If you and your partner or spouse live in a state that had once made same-sex marriage illegal, you may still be adjusting to your expanded civil rights. In addition to being able to legally marry your same-sex partner and serve as his or her proxy in major healthcare decisions, you may also now have an expanded cause of action when your spouse or partner is injured (or even killed) in a car crash or other accident. Read on to learn more about how this nationwide ruling may affect personal injury standing and claims in your state.
Who has the right to file a personal injury lawsuit?
Each state sets forth its own rules on who is permitted to file a personal injury lawsuit on behalf of another person. For example, in a wrongful death case, some states permit only the surviving spouse or minor children to sue the person (or company) at fault for the death, whereas other states permit parents, siblings, or even grandparents to file such claims. In states where same-sex marriage was illegal prior to the Supreme Court's recent ruling, this often operated to prevent long-term, committed same-sex couples from being able to seek justice against someone responsible for committing physical harm against one half of the couple.
Because a spouse is permitted to file a wrongful death lawsuit against an alleged transgressor in all 50 states, this means that couples who were previously excluded from legal marriage through their state laws or constitutions are now able to file a wrongful death lawsuit against someone whose negligence or recklessness has killed a spouse -- as long as the marriage was finalized before the death. Few (if any) states have taken steps to extend wrongful death protections against domestic partners now that same-sex marriage is legal, so choosing not to marry when you are legally able to do so can potentially waive certain rights.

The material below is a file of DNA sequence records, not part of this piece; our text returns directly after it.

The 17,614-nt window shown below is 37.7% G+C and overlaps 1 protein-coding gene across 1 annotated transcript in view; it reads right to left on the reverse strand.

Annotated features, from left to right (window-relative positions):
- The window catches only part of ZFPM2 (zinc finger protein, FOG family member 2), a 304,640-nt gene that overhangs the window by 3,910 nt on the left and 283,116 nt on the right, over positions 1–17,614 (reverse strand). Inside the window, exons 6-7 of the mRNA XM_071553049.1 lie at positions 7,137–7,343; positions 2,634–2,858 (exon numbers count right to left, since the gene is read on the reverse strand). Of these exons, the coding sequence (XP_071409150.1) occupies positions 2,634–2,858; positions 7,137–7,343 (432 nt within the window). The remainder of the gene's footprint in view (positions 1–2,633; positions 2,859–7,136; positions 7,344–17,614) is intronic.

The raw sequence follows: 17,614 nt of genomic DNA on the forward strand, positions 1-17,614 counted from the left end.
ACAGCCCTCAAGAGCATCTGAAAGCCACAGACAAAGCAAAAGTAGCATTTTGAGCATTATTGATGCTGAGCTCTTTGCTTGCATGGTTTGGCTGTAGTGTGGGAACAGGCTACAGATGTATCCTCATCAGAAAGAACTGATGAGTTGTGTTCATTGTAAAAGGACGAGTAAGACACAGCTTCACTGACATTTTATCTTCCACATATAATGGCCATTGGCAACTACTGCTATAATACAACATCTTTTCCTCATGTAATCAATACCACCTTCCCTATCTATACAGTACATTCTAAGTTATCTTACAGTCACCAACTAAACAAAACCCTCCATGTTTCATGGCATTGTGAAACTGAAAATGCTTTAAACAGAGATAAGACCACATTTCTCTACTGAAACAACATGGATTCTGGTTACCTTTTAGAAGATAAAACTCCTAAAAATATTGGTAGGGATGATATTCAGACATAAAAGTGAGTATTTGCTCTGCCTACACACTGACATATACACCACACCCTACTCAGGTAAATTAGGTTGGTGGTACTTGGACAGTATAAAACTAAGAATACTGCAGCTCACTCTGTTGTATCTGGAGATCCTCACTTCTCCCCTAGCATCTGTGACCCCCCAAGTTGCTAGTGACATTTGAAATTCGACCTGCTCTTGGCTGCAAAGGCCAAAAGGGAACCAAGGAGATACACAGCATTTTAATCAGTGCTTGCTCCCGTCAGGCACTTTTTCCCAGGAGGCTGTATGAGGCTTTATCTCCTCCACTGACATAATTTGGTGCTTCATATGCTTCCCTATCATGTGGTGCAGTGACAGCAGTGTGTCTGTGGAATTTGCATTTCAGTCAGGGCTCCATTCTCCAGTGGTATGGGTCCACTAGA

What are loss of consortium claims?
Another area in which state personal injury and wrongful death claims are changing involves the eligibility to file claims against a negligent party for "loss of consortium." This claim is available to spouses who have dealt with their own difficulties following an injury or illness suffered by the other spouse and is usually used to increase the monetary amount of damages awarded against a defendant. Loss of consortium claims can also be raised as an element of damages in a wrongful death action.
Loss of consortium claims can be fairly broad and encompass a variety of losses. For example, if your spouse was the primary caregiver to your young children prior to the accident and was unable to care for them for some period following the accident (requiring you to incur childcare expenses or take a leave of absence from your job), you should be able to raise these issues as part of the underlying claim and be awarded additional monetary damages. This claim can also allege more intimate damages, such as if the accident prevented your spouse from being able to engage in sexual activity for an extended period of time or caused mental or emotional problems that required intensive therapy for both of you.
As with the expansion of wrongful death lawsuits to same-sex spouses who choose to take advantage of their right to marry, loss of consortium damages may now be awarded to same-sex spouses whose partner's personal injury has affected marital relations or caused stress or strain to the relationship. But again, these damages are often available only to those who have taken advantage of the right to marry during the period following the Supreme Court's 2015 decision. To learn more about how this recent ruling will affect you, contact a local family or personal law firm.